Leading up to the Masters, we asked readers for their favourite Masters Memories. See their responses below. And if you have a favourite Masters Memory but missed out on sending it in, please use the Comments section below to add your own.
Mike Weir winning a playoff!!!
Many many great memories but the best was actually being there in 2006 watching Phil Mickelson using two drivers to win, one for dogleg lefts and one for dogleg rights and straight. Most beautiful place on earth to have spent a week there and play many of the great courses in the area.
In more recent times it would have to be Jordan Spieth, but Greg Norman has to top the poll. Leading after the first three rounds and a six-shot lead going into the final day. I didn’t cheer for Faldo that day, not because of what Norman failed to do, but because “Sir Nick” makes me cringe every time I hear his voice.
It was 1998. My son TK, who lived in Richmond, Virginia got two tickets for the Sunday round. I flew to Richmond from Toronto, and we drove down on the Saturday to play a round in Columbia SC. We showed up at Augusta early Sunday morning to walk the course before the first tee time. As we walked up 18 Matt Kuchar was teeing off on 1. We went to the food tent to grab 2 sandwiches and 2 beers. I laid down a 50 and got back 44. Every where we went, we knew exactly where Jack was because of the roar as he put together his charge. We got close to Couples on the 11th fairway to watch his 2nd shot. Our next position was between the 12th green and the 13th tee. We hung there a while before lagging back to watch Mark O’Mara walk up 18 and drain the putt to win. A personal memory with my son.
Another unforgettable moment was Bubba Watson’s second shot gap wedge on #10 to win a playoff in 2012.
Mike Weir as a Canadian Masters champion. Jack Nicklaus’ last win in 1986. Tiger wood destroying the field in 1997. The great shots that are made make watching the master so special. For example, Bubba Watson’s hook on #10 to win a playoff. I always wanted to go see the Masters but always unlucky to find or get tickets…don’t know how the people that go year after year do it.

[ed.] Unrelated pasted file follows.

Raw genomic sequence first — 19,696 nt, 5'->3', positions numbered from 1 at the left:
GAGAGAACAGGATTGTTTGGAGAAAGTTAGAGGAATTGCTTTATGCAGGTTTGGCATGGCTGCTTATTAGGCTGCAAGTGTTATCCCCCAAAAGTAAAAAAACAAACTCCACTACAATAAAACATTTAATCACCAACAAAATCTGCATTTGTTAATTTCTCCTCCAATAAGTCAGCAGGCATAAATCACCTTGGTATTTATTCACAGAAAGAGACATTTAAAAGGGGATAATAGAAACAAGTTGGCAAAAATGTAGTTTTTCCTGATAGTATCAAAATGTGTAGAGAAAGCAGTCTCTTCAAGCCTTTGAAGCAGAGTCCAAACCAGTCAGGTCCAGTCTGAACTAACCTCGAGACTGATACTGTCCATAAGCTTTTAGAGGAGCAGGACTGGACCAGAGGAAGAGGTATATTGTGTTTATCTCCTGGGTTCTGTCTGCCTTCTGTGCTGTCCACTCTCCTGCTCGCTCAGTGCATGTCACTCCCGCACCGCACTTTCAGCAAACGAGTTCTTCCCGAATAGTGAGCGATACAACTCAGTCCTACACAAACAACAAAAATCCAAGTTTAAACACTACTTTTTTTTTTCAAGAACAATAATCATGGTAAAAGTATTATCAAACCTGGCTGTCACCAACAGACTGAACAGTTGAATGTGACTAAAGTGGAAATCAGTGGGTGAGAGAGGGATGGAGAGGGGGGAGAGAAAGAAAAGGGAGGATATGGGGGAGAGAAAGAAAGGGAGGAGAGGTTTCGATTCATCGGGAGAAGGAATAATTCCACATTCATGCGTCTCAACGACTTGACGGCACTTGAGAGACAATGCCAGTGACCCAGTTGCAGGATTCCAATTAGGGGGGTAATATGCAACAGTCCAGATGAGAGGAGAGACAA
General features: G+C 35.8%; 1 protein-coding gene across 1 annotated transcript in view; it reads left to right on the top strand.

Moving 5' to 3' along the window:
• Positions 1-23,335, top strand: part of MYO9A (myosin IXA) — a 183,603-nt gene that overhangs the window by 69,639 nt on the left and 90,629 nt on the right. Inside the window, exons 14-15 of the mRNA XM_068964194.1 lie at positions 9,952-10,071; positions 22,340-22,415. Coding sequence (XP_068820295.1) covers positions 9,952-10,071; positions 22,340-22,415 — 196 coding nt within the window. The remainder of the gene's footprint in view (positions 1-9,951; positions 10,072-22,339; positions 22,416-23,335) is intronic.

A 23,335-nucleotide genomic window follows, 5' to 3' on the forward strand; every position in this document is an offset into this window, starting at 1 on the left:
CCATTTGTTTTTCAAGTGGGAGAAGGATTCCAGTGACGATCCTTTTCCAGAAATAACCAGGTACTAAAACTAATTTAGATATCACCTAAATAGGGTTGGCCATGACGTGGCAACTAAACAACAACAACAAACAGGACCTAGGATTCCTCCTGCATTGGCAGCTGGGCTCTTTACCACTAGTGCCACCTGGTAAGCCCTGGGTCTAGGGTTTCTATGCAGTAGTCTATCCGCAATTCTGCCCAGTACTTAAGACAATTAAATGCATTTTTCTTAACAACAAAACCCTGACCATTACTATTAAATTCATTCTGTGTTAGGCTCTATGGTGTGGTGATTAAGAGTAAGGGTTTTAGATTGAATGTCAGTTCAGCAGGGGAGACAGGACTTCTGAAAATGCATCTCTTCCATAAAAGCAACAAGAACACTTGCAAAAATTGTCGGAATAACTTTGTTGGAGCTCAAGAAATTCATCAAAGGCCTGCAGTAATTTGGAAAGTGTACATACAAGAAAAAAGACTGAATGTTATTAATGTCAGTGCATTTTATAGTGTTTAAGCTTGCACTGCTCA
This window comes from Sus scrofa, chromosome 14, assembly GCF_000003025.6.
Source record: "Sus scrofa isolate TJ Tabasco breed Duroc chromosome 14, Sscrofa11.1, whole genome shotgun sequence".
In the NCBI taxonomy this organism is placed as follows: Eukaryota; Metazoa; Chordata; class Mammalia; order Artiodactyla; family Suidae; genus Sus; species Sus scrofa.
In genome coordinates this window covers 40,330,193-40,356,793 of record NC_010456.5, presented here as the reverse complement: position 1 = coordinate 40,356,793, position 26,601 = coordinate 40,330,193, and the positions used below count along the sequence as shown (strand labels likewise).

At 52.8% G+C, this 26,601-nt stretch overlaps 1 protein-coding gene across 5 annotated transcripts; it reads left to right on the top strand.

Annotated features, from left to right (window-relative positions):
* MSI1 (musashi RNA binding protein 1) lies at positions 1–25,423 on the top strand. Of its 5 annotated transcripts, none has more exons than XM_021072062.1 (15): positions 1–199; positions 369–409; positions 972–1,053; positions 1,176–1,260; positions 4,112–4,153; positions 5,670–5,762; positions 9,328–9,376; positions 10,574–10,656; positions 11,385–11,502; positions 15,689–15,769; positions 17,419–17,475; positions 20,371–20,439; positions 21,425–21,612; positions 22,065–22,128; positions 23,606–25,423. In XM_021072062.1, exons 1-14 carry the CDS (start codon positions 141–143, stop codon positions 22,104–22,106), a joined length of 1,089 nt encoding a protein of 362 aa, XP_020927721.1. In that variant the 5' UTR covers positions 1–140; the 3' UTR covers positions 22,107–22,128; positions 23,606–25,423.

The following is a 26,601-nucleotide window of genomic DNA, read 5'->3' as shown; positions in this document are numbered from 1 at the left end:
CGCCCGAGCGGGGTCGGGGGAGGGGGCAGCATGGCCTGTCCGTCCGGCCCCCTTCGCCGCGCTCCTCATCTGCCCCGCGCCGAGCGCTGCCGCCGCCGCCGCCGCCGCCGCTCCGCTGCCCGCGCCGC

The 1975 Masters Tournament, not only for its exciting finish but its heartbreak for both Johnny Miller and Tom Weiskopf. Also, it was the first year that Lee Elder was able to play in the Masters which was so important.
The Match Play Doesn’t Need a Bronze Medal
During the lead-up to the Masters, two TV analysts were assessing Dustin Johnson’s chances. One of them referenced his tough loss in the WGC Dell Technologies Match Play semi-final to Scottie Scheffler, then went on to say that you have to discount his loss in the Consolation Match to Corey Conners because DJ probably wasn’t really trying and didn’t really need the $135,000 difference between third and fourth place. Kind of a dumb-ass comment if you ask me. Anytime these guys tee it up they want to win. However, in the larger scheme of things, do we really need to see two guys who just lost out on a chance at the title, who are dead tired from six grueling matches over five days and who couldn’t care less about another totally meaningless match, head out one more time to try for the Bronze Medal? This is just to give the TV people a fall back in case the Championship Match is a total blowout. As it turned out, you hardly saw any of the Johnson-Conners match anyway. I say cancel the Consolation and give both semi-final losers a T3 for the event and equal prize money.
Our recent Poll asked readers who is their favourite golf analyst on TV. The winner by a hefty margin was Judy Rankin, who sadly is hanging up her microphone after this season. She recently completed her last Chevron Championship (formerly Dinah Shore event) at Mission Hills in Rancho Mirage, California. The tournament moves on to Houston next year with a new date, new sponsor, new host course and presumably a new lead analyst. With all those changes, I’m not sure it should still be a major. Nonetheless, Rankin won’t be part of it and that’s another loss for the event and golf fans everywhere. Judy was a quiet presence on the LPGA broadcasts, but no one was more respected or more knowledgeable. She said what she had to say with a minimum of fuss or hyperbole and knew when to stop talking. Would that her male counterparts on PGA Tour TV learn from her example.
More Canadian Majors?
Recently the LPGA Hall of Fame adjusted its criteria for membership, which allowed Lorena Ochoa to be inducted along with eight additional Founding Members. Whenever a Hall of Fame adds new members, people always ask, “Who’s next?” On the LPGA, Jane Blalock’s name often gets mentioned and then quickly dismissed as not being eligible. Blalock was one of the most celebrated players of her time and had 27 wins on Tour in the 70’s and 80’s, the exact number required to gain entry to the Hall of Fame. However, the missing ingredient to make her eligible is a major victory which she never achieved. Oddly though, she did win the Colgate Dinah Shore event in 1972 before it was designated a major. You might say tough cookies but there are a lot of people who feel that the LPGA should retroactively recognize winners of the event from 1972-1982 as major winners. There is some precedent for this sort of thing too as the PGA Tour didn’t recognize the Open Championship as an official Tour win until 1995 and then retroactively made the change. If this were to happen to the Chevron Championship, Blalock would qualify for the LPGA Hall of Fame. And Canadian Sandra Post, who won the event in 1978 and 1979, would have two more majors for a total of three. Wouldn’t that be cool?
Enjoy the Masters!